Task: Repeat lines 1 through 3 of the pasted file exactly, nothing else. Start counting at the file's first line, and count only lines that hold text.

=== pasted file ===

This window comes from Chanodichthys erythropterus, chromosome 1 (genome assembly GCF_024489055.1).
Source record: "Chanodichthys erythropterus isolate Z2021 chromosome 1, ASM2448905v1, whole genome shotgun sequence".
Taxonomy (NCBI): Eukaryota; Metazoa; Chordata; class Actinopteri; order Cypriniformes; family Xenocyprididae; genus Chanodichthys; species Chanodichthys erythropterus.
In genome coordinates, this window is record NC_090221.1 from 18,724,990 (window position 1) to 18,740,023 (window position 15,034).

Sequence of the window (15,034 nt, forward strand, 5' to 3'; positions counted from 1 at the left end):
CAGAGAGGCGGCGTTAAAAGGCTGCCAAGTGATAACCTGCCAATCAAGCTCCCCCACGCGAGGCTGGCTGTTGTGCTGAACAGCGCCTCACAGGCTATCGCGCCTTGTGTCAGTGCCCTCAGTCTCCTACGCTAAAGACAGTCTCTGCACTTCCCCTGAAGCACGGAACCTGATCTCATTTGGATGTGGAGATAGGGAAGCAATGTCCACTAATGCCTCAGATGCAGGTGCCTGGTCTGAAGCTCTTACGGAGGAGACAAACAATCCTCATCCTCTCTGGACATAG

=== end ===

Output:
This window comes from Chanodichthys erythropterus, chromosome 1 (genome assembly GCF_024489055.1).
Source record: "Chanodichthys erythropterus isolate Z2021 chromosome 1, ASM2448905v1, whole genome shotgun sequence".
Taxonomy (NCBI): Eukaryota; Metazoa; Chordata; class Actinopteri; order Cypriniformes; family Xenocyprididae; genus Chanodichthys; species Chanodichthys erythropterus.